COLLEGE STATION — Researchers with the Texas A&M Institute of Renewable Natural Resources have found that relocating freshwater mussels may be an effective strategy for saving populations affected by drought or bridge construction.
The Texas A&M Institute for Renewable Natural Resources has begun a pilot study on mussel relocation in Texas, which has obtained some positive initial results. (Texas A&M Institute for Renewable Natural Resources photo)
Eric Tsakiris, research assistant, and Dr. Charles Randklev, research scientist, both with the College Station-based institute, have initiated a pilot project on mussel relocation in Texas. The project, which is the first to study the effectiveness of mussel relocation in the state, began with their relocation of three species of mussels in Central Texas.
Mussels from a site in the lower San Saba River were relocated to a site upstream with similar species and habitat. To date, all of the mussels recovered from the new site have survived and grown, Tsakiris said.
“Short-term relocation is successful,” he said, “but long-term, we still don’t know. Most studies suggest monitoring the mussels after relocation for a minimum of one to two years to get an idea of how they are performing.”
Although the early results are promising, the study was limited to three species and to the San Saba River, Randklev explained.
At the San Saba site, the research team collected 80 individual mussels in July 2012 and another 40 in Nov. 2012, then tagged the mussels so they could monitor their survival and growth. For the 80 relocated in July, Tsakiris said 88 percent were recovered and 100 percent of those survived.
Tsakiris, a graduate student in Texas A&M University System’s wildlife and fisheries science department, will continue to monitor the 120 mussels for two years as part of a broader dissertation research project.
“(The study) needs to be replicated in different places within Texas with different species to evaluate whether relocation is truly an effective management tool,” Tsakiris said.
Freshwater mussels are important to the state’s streams and rivers as indicators of stream health, Randklev noted.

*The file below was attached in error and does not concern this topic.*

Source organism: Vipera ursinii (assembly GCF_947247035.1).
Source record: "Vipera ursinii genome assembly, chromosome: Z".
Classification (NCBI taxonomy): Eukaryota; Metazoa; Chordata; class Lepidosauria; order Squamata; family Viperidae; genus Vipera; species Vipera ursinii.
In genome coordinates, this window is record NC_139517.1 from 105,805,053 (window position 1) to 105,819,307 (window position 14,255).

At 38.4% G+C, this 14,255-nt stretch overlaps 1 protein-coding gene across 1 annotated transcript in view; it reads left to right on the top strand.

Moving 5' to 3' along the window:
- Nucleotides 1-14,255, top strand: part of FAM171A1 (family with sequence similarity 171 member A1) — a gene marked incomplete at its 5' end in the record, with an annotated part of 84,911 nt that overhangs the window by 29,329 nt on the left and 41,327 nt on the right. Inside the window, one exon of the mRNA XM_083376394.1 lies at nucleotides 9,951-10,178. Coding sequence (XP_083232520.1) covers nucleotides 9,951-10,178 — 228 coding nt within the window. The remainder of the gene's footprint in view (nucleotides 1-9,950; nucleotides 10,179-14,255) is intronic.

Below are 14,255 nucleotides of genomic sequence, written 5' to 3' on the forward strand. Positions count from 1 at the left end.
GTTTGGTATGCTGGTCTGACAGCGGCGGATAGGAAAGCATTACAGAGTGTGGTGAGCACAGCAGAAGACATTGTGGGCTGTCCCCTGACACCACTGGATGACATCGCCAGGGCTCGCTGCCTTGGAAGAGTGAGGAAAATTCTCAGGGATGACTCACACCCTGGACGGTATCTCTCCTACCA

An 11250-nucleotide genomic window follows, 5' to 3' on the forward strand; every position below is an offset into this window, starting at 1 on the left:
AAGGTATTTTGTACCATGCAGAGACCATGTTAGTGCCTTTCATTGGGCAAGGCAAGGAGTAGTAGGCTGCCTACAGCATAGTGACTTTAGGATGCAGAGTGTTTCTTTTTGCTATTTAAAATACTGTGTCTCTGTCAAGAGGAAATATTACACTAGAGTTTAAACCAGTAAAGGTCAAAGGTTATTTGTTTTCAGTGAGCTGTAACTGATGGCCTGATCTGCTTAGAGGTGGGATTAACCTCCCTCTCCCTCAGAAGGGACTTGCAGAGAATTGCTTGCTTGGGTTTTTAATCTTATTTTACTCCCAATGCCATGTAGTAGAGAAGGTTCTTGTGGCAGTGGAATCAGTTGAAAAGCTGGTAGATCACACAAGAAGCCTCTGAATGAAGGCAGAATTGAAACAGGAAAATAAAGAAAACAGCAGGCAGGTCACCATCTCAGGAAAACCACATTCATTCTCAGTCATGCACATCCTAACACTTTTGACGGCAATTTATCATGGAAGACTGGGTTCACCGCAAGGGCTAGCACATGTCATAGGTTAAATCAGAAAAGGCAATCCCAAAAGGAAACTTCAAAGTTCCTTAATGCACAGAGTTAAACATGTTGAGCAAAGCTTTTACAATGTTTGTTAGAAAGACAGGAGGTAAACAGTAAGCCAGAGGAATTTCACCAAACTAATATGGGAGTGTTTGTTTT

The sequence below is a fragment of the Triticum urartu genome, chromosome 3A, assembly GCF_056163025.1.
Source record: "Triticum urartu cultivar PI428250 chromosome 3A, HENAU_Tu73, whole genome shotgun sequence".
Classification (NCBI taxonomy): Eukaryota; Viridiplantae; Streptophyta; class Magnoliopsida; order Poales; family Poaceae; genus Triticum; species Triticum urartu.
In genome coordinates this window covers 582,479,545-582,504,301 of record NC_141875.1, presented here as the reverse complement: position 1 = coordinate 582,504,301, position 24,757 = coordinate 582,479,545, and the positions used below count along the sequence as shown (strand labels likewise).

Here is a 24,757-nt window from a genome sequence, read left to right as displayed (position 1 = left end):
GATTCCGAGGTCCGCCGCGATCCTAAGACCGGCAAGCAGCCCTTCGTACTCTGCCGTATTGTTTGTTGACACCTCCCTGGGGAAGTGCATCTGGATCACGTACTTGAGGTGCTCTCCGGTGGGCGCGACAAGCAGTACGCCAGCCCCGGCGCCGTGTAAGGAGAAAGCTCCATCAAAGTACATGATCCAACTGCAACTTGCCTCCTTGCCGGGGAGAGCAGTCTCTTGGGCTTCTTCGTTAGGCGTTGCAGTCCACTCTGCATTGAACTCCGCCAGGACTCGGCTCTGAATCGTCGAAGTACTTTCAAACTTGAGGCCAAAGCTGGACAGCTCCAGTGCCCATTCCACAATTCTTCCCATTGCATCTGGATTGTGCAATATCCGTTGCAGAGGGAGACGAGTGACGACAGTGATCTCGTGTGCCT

“Declining populations of mussels can mean that a stream’s health is deteriorating,” he said.
Randklev said this pilot study was done in response to a contingency plan developed by the Texas Parks and Wildlife Department and U.S. Fish and Wildlife Service during the 2011 drought to explore conservation measures to alleviate potential impacts to mussels from the drought.
“The 2011 drought caused record-low flow levels in Texas streams, and many previously perennial streams went dry or became intermittent,” he said.
In addition to possibly being a mitigation tool during drought, he said, relocation may also be a viable option for the Texas Department of Transportation when working on bridges.
Because some freshwater mussels are state-threatened or candidates for listing under the federal Endangered Species Act, the department must evaluate a site for the presence or absence of these species prior to construction or renovations to bridges.
Tsakiris and Randklev, along with the Texas Department of Transportation, are also studying the feasibility of temporarily relocating mussels to other locations while the transportation department works on bridges in areas with mussel populations.
“There are a lot of questions about survival and mortality when relocating mussels,” Randklev said. “It is important to determine whether relocation is a viable option for drought or construction activities before any mussel species are formally listed.”
The Texas A&M Institute for Renewable Natural Resources is part of Texas A&M AgriLife Research, the Texas A&M AgriLife Extension Service, and the College of Agriculture and Life Sciences at Texas A&M University.
Texas A&M institute researchers: Relocation may save freshwater mussels | AgriLife Today.